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Breathing problems - alergy?

(19 Posts)
koalabear Mon 15-Aug-05 10:52:35

Hi - my 15 month old son has "breathing issues" every time he goes to sleep. He breathing is very loud, raspy, and often interupted (a big pause, followed by a big breath) - in short, he sounds like a tractor.

When he drinks from a bottle, it takes forever as he needs to breath through his mouth at the same time.

He was not always this way, and we think it started at age 1 when we introduced cows milk. However, he was breast fed until 6 months, and then had cows-milk-based formula until 12 months, so this doesn't entirely make sense to me. Surely, if he was alergic to cow's milk, he would have presented with this breathing thing way back at 6 months ??

Does anyway have any advice?

I have asked the GP for alergy testing, but the wait is quite long.


mumtosomeone Mon 15-Aug-05 10:55:56

try a cows milk free diet for a while and see if it makes a difference!!!!

koalabear Mon 15-Aug-05 10:57:03

does that include cheese, yogurt (which he eats in buckets)?

should i substituate goats milk, or something else?

koalabear Mon 15-Aug-05 11:03:14

ok, i know its a simple question, but i just don't know what the rules are with potential alergies

has anyone else had same symptoms?

koalabear Mon 15-Aug-05 13:09:05


mumtosomeone Mon 15-Aug-05 14:20:04

sorry I went shopping!!
Yes all cow milk based foods!
Yoghurts cheese check labels etc.
Bit of a pain but as a rule 10 days without then 10 days with should show you!

koalabear Mon 15-Aug-05 14:23:09

ok, thanks - will give it a go as alergy testing has at least a three month wait!

mumtosomeone Mon 15-Aug-05 14:27:12

thats terrible. I am only speaking from experience, by no means an expert and maybe you should get some advice from a dietician?

tatt Tue 16-Aug-05 06:16:18

hi the proteins in milk are changed by processing so if he has cows milk intolerance (which does sound possible) then he may be Ok with formula still or with cheese but not milk. Goats and cows milk proteins are quite similar but there are still quite a few children who are fine on goats milk but not on cows milk. Unfortunately if cows milk is a problem soya can be too and there are other concerns (nut allergy, oestrogen effect) about that.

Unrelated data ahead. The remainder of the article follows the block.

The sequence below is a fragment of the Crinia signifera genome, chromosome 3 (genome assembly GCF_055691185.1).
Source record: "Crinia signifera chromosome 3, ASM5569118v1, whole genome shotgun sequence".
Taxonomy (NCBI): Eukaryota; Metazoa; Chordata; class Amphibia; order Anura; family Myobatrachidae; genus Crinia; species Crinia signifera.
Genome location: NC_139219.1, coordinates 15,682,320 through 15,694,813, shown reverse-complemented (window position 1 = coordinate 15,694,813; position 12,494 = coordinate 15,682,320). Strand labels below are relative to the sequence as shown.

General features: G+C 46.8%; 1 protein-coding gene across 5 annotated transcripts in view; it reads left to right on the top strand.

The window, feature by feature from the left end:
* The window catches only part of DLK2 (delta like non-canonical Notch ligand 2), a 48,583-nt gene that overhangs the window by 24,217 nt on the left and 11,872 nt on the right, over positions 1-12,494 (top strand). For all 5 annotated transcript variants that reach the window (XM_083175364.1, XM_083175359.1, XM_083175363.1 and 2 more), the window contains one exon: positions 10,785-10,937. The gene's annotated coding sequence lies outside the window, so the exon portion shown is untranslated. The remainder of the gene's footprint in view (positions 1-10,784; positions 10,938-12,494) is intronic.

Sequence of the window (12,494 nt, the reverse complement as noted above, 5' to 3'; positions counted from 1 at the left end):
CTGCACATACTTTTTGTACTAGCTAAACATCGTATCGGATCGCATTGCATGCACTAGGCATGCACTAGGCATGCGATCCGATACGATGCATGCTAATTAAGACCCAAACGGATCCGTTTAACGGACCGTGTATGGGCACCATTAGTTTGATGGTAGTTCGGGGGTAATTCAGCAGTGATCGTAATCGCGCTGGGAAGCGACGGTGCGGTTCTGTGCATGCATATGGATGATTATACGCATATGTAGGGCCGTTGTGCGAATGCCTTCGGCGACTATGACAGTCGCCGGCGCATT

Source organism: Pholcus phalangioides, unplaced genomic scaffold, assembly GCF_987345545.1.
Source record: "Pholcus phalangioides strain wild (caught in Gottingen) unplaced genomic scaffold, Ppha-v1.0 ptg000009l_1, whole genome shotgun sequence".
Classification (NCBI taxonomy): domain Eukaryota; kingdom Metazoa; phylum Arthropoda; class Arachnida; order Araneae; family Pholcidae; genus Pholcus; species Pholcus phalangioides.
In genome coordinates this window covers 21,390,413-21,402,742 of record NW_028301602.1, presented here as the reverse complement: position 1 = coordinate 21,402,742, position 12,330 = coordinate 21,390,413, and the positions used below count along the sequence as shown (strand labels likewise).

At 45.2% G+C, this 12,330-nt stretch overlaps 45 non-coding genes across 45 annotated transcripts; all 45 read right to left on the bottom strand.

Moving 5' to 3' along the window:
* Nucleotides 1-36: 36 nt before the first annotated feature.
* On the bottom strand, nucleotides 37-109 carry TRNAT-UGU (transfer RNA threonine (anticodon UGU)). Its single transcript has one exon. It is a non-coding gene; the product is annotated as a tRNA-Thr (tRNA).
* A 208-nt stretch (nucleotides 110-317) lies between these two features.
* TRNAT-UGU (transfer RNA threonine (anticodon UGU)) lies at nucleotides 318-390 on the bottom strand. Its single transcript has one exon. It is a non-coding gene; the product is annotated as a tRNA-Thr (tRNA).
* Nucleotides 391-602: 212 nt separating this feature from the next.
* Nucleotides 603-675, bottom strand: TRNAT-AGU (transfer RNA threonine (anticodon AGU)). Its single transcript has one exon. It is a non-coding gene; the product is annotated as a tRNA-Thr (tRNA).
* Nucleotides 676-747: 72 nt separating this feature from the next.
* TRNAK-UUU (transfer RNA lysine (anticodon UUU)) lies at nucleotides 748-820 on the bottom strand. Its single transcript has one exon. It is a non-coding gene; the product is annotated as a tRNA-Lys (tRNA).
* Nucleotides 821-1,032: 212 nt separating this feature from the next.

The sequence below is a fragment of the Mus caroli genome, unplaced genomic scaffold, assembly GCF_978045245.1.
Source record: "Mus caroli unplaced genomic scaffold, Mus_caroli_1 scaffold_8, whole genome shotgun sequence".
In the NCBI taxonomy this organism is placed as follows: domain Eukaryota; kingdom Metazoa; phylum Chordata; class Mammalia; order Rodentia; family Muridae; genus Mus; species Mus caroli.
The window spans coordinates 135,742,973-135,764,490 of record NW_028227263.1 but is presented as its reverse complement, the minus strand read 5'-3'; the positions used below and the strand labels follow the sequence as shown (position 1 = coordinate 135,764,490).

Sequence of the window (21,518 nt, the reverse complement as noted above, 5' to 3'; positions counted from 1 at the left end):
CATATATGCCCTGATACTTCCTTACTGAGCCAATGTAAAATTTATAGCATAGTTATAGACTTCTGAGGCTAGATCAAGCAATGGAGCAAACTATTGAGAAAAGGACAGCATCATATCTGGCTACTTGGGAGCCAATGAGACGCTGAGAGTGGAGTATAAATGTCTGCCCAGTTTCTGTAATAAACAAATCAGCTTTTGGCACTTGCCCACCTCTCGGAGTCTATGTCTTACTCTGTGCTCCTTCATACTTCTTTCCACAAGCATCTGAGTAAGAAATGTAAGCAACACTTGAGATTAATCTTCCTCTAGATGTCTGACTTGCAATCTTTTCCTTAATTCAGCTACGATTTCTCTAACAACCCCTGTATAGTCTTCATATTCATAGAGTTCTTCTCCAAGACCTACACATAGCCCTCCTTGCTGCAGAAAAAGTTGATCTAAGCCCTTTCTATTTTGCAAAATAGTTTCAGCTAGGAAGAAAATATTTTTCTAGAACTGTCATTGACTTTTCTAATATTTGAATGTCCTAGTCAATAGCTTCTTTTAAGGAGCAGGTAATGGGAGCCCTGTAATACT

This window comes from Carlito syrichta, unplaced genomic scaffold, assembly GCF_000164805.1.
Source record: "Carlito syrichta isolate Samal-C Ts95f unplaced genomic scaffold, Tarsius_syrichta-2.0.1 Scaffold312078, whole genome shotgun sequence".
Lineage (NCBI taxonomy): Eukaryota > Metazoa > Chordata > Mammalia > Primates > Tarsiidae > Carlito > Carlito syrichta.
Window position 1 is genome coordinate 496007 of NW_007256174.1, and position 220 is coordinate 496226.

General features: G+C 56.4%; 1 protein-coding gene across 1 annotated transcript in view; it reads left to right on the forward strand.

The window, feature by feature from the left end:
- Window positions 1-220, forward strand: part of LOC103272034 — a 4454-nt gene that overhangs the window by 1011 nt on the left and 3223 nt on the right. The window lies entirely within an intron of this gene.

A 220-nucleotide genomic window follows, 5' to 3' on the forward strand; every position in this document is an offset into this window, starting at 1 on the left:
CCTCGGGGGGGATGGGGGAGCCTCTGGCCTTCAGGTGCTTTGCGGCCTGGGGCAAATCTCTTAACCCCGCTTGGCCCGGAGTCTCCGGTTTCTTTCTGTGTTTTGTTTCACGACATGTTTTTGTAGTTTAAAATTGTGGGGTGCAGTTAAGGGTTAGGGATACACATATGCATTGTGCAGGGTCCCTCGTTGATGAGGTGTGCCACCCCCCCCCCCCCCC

Have you tried putting him back on to formula? I'd give nanny (goats milk formula) a go before giving up on milk completely. If it doesn't help 10 days off and 10 days on confirms the problem but you really need a calcium supplement if you're going dairy free with a child.

koalabear Wed 17-Aug-05 08:29:17

thanks tatt - will try that - also, someone suggested "adenoids" - so going to see doctor about that tomorrow

foxinsocks Wed 17-Aug-05 08:38:19

if you tell the doc he has noisy breathing at night, he should check his tonsils (to make sure they are not oversized). Dd had very noisy breathing and snoring for a while and I was convinced it was her asthma when it turned out her tonsils were quite large. We didn't have them taken out (it was a borderline decision as they weren't completely obstructing her throat) and now she's fine.

Just a pointer for your gp appointment!

koalabear Wed 17-Aug-05 13:56:02

thanks F.I.S - will follow up on that too

tatt Wed 17-Aug-05 14:13:42

I keep forgetting - the wait for an allergy clinic is usually months if not years BUT your gp can take blood and send it off to check if he has a high IgE level. If so he's allergic to something and they can also test for milk protein. However being bunged up like this is more often milk intolerance than an IgE allergy, so the tests can be OK and he can still have a problem. If he has big tonsils/ adenoids you'll still have to wait to have them out so you'll have time to test for milk intolerance.

Also if he does have any sort of problem with milk givig him a probiotic may help with that. We're experimenting with a combination of probiotics and lactase at the moment.